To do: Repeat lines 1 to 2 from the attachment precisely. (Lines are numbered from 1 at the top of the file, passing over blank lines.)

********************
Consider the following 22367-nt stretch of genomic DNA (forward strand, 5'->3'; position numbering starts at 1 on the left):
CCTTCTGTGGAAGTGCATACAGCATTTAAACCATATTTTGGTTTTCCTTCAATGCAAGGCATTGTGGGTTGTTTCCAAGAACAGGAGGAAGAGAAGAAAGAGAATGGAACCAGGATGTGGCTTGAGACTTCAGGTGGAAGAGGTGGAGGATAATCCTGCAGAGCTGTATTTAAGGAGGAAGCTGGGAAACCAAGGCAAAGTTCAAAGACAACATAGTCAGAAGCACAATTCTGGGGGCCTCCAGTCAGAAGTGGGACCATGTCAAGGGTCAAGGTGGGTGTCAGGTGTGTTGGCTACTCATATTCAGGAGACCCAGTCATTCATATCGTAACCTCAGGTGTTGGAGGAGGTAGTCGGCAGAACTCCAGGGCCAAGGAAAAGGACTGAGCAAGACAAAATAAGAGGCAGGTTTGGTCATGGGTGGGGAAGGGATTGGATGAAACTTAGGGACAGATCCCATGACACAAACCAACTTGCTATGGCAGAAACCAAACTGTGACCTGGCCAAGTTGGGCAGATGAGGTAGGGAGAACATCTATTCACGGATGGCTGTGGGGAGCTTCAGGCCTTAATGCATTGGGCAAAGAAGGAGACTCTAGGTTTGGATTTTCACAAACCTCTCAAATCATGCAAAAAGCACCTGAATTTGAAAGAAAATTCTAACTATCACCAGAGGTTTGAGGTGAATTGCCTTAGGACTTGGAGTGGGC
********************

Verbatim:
Consider the following 22367-nt stretch of genomic DNA (forward strand, 5'->3'; position numbering starts at 1 on the left):
CCTTCTGTGGAAGTGCATACAGCATTTAAACCATATTTTGGTTTTCCTTCAATGCAAGGCATTGTGGGTTGTTTCCAAGAACAGGAGGAAGAGAAGAAAGAGAATGGAACCAGGATGTGGCTTGAGACTTCAGGTGGAAGAGGTGGAGGATAATCCTGCAGAGCTGTATTTAAGGAGGAAGCTGGGAAACCAAGGCAAAGTTCAAAGACAACATAGTCAGAAGCACAATTCTGGGGGCCTCCAGTCAGAAGTGGGACCATGTCAAGGGTCAAGGTGGGTGTCAGGTGTGTTGGCTACTCATATTCAGGAGACCCAGTCATTCATATCGTAACCTCAGGTGTTGGAGGAGGTAGTCGGCAGAACTCCAGGGCCAAGGAAAAGGACTGAGCAAGACAAAATAAGAGGCAGGTTTGGTCATGGGTGGGGAAGGGATTGGATGAAACTTAGGGACAGATCCCATGACACAAACCAACTTGCTATGGCAGAAACCAAACTGTGACCTGGCCAAGTTGGGCAGATGAGGTAGGGAGAACATCTATTCACGGATGGCTGTGGGGAGCTTCAGGCCTTAATGCATTGGGCAAAGAAGGAGACTCTAGGTTTGGATTTTCACAAACCTCTCAAATCATGCAAAAAGCACCTGAATTTGAAAGAAAATTCTAACTATCACCAGAGGTTTGAGGTGAATTGCCTTAGGACTTGGAGTGGGC